The College of Registered Nurses of B.C. says a precedent-setting penalty to a nurse who financially exploited an elderly couple should serve as a deterrent to others thinking about enriching themselves at the expense of patients in their care.
Former nurse Laurie Tinkham, of Nanaimo, is the first B.C. nurse ever to be fined by the college for professional misconduct. In its decision, the college said Tinkham can’t apply to have her licence reinstated for at least five years.
Her fine totalled $17,500 — half the maximum fine under bylaws — after a three-year investigation and hearing process concluded she breached numerous ethical and professional standards while caring for a now-deceased elderly couple.
She was also ordered to pay investigation costs to the college of $16,536.
The nurse’s misdeeds include being the couple’s power of attorney and putting her name on the title of a $30,000 mobile home (which she still owns, according to B.C. Assessment Authority records) that was bought by the couple.
As well, the couple paid for her dentistry, vision care and $1,600 a month in medications. This was on top of a monthly stipend for her services that was kept to a certain threshold ($800) a month so that it would not jeopardize her taxpayer-funded long-term disability payments of $900 a month.
According to the college: “Her failing to maintain appropriate boundaries involved her reaping substantial financial benefits from an infirm client, and her also gaining access to assets through a power of attorney. Such conduct stands to significantly erode the public’s confidence in nurses, whom the public trusts to care for vulnerable clients.
“Ms. Tinkham’s conduct engages a need for measures that will deter similar conduct by other registrants, and promote public confidence in the profession and its ability to self-regulate.”
Cynthia Johansen, CEO of the College of Registered Nurses of B.C., said complaints about nursing interactions with the elderly have increased in recent years, but she couldn’t provide numbers or information about specific complaints. The college is exploring how to dig deeper into the trends and, in the meantime, is posting more case studies on its website to make sure nurses are aware of their ethical and professional responsibilities and boundary violations.
The college’s decision comes at a time when numerous agencies are reporting increases in cases of financial abuse of elders.
The Seniors Abuse and Information Line, operated by a non-profit organization called Seniors First B.C., reports that in 2014, 25.6 per cent of calls pertained to financial abuse. In 2015, the proportion rose to 28.9 per cent. In 2016, the last year for which such information is available, the proportion rose to 30.4 per cent.
The Vancouver Police Department tracks reports of physical and financial abuse of elders. Cases of financial abuse have risen from 119 in 2009 to 202 in 2016.
In most of the police cases, however, the suspect was neither a family member nor caregiver.
Complaints related to seniors are also fielded by a 211 Helpline, primarily funded by the United Way. Elder abuse (not just financial) accounts for 37 per cent of all calls.
A survey commissioned by Vancity Credit Union indicates that about 40 per cent of seniors in Vancouver and Victoria say they have been victims of financial abuse.
Isobel Mackenzie, seniors advocate of B.C., said she is “more familiar than I want to be” with the issue of financial exploitation of elders.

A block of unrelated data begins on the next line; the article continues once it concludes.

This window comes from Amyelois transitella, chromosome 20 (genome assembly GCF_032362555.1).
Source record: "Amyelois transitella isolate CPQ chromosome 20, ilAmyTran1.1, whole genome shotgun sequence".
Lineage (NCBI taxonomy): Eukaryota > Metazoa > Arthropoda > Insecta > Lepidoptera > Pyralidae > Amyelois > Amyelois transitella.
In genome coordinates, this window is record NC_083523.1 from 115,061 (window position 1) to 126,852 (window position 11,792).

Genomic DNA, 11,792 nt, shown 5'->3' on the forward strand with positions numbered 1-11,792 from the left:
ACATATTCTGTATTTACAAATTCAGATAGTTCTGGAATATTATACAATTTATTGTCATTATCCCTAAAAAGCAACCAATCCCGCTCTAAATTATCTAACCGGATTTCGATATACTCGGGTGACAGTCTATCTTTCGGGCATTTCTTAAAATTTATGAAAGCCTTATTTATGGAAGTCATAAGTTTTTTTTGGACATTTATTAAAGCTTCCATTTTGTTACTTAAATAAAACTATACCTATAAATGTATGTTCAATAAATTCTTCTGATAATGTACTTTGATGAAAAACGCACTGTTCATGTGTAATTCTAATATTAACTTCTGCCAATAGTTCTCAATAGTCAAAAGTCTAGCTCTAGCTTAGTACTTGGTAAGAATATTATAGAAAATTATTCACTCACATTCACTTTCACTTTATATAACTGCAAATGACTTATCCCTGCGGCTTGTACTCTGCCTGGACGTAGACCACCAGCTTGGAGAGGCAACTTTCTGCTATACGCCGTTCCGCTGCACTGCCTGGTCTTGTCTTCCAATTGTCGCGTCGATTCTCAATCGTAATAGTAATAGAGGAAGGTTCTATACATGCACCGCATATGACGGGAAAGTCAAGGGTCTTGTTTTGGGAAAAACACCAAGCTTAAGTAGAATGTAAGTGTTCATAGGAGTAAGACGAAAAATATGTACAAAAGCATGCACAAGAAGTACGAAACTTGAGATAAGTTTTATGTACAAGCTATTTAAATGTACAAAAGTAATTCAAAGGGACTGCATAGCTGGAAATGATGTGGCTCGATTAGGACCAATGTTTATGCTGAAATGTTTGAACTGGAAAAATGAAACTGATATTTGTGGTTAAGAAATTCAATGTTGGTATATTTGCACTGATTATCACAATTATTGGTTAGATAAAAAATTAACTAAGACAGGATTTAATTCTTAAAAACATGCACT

“Overwhelmingly, most relationships [between health professionals and older clients or patients] are fine. But from my own experience, I have seen everything, from care aides taking a few dollars out of a client’s wallet to those who’ve gone to the bank with clients to withdraw bigger amounts,” Mackenzie said.
“I can’t deny it happens. I’ve been in meetings with investigators hearing about these things. But when one thinks about the number of clients and visits, it’s thankfully still a small percentage.”
Mackenzie said the Tinkham case naturally will give rise to worries on the part of families hiring home-care workers.
“One challenge is context and perspective. We don’t want to create unnecessary fear and suspicion while drawing attention to this to create more awareness. We don’t want seniors to think everyone is going to rob them,” she said.
While the college website can be checked to find out about the licences of registered nurses, the database for the B.C. Care Aide and Community Health Worker Registry can also be consulted to learn whether workers have credentials. It also contains information on whether workers have been suspended or removed after being terminated for client abuse, including neglect and/or financial, emotional, physical or sexual abuse.
Mackenzie said she worries that with population aging and health-care worker staff shortages, people might be “tempted to lower the bar” when it comes to who they hire or not being sufficiently circumspect about home-care providers.
“Some are reticent to report anything, others don’t want to make waves,” Mackenzie said. “People want to give others the benefit of the doubt.”
In the Tinkham case, the former nurse admitted that the elderly man had a case of “romantic transference” that could have marred his judgment.
The Vancouver Island Health Authority was involved in the care of the couple, and an outreach worker was the first to spot and report the unusual arrangement between Tinkham and the couple.
Mackenzie said individuals can use the patient-care-quality offices of each B.C. health authority to file complaints about abuse or neglect.
More frail and vulnerable people are living longer in their homes, and Mackenzie suspects that that might be fuelling the increase in reports of elder abuse.
“The potential for financial abuse is significantly greater in home care. That is one of the biggest fears of seniors and their families,” she said.